The Homogenous Unit Principle teaches that people come to Christ more easily when fewer social barriers must be crossed. For example, a middle-class, suburban-dwelling, married Anglo male with teenage children is more easily won to Christ by another person of the same description rather than by an elderly, lower-class, Asian immigrant who is single. I propose that rather than being a prescription for ministry “success”, use it as an observation of normal human behavior. Otherwise, it was a misstep for the Jewish fisherman Peter to go to the Gentile soldier Cornelius to present the Gospel (Acts 8). Our encouragement to the church must be that all believers are responsible to reach all kinds of people regardless of their social description. Believers should be sensitive to cultural differences but never allow them to be barriers to Gospel ministry.
7. Teach the gain of global ministry
Too many see ministering to other people groups domestically and going to other places internationally, as a sacrifice. It is not. For the early church, it was the normal pace of evangelistic work. The use of our finances, vacation time, or even vocational calling in fulfilling the Great Commission should become commonplace for our churches. After all, as members of God’s kingdom, everything we do is spiritual cross-cultural ministry. It is always beneficial to the church to share the Gospel and care for another person’s needs. Lead your people away from the “I’m sacrificing for others” mentality and into the “We’re gaining new brothers and sisters in Christ” perspective.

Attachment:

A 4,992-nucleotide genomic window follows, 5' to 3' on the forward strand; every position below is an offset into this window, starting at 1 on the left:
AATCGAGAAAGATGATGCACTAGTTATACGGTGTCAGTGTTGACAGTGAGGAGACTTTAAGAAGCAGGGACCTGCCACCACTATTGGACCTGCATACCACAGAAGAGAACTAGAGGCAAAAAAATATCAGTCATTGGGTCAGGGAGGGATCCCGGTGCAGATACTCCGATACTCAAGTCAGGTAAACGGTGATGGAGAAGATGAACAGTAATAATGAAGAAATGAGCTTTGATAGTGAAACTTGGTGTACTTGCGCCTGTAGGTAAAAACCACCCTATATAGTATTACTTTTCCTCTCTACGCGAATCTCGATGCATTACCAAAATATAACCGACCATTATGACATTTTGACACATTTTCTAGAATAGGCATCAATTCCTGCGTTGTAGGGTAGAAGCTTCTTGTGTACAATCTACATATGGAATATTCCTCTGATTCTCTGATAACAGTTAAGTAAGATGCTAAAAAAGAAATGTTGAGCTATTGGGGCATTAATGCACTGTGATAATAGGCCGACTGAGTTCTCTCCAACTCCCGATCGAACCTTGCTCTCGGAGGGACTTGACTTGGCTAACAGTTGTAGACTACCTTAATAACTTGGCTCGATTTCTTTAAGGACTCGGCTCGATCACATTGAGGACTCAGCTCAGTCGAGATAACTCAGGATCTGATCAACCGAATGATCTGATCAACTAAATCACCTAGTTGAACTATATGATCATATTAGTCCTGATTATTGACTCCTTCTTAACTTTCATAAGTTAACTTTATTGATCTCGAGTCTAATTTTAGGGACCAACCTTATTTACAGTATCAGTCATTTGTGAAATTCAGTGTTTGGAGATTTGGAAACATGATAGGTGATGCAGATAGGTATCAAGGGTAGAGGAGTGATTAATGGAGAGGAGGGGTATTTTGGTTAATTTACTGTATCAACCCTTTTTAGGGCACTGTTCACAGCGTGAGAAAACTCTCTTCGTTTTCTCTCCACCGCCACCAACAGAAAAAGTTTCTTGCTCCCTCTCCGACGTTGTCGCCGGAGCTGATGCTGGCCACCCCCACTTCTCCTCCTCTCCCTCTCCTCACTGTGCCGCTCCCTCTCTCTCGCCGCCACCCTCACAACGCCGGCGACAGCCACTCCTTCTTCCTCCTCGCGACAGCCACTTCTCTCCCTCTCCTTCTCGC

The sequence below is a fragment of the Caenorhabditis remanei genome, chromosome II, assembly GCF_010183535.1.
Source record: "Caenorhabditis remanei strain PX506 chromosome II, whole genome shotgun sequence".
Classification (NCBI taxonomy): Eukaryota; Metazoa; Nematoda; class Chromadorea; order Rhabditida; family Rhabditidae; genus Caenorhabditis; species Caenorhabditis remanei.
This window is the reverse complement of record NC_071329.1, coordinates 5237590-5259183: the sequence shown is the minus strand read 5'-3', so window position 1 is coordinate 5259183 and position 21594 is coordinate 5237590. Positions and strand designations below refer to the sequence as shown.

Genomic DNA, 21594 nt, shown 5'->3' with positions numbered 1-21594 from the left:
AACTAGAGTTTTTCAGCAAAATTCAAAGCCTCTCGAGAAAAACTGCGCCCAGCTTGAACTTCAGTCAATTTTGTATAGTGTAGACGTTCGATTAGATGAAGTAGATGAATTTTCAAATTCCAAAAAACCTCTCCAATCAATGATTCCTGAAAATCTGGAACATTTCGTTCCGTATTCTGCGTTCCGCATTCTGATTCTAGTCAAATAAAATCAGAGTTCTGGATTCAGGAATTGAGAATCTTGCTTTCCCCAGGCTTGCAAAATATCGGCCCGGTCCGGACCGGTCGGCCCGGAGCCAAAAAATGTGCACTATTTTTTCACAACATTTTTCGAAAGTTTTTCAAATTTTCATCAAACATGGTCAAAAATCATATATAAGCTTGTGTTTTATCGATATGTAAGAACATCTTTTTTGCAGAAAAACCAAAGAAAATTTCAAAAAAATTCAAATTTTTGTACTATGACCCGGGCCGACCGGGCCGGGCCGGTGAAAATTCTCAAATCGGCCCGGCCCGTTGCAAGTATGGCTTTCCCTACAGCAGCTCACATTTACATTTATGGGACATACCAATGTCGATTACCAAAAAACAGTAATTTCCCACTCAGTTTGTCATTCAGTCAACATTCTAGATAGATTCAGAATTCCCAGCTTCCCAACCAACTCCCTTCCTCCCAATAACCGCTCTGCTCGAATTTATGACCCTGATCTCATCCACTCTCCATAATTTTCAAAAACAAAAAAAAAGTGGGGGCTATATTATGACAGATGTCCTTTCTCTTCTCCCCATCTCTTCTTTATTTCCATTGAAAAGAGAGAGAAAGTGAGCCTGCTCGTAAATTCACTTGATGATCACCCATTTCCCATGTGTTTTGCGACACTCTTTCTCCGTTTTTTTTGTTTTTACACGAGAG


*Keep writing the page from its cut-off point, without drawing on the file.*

You can do this! Don’t be a single church with a global mission. Be a global church with a single mission. Start where you are and with those who will go with you. If some sneer or doubt, let the salvation of souls near and far be the defense of being a global church. As you go, invite everyone to join in. It is a beautiful journey with Christ.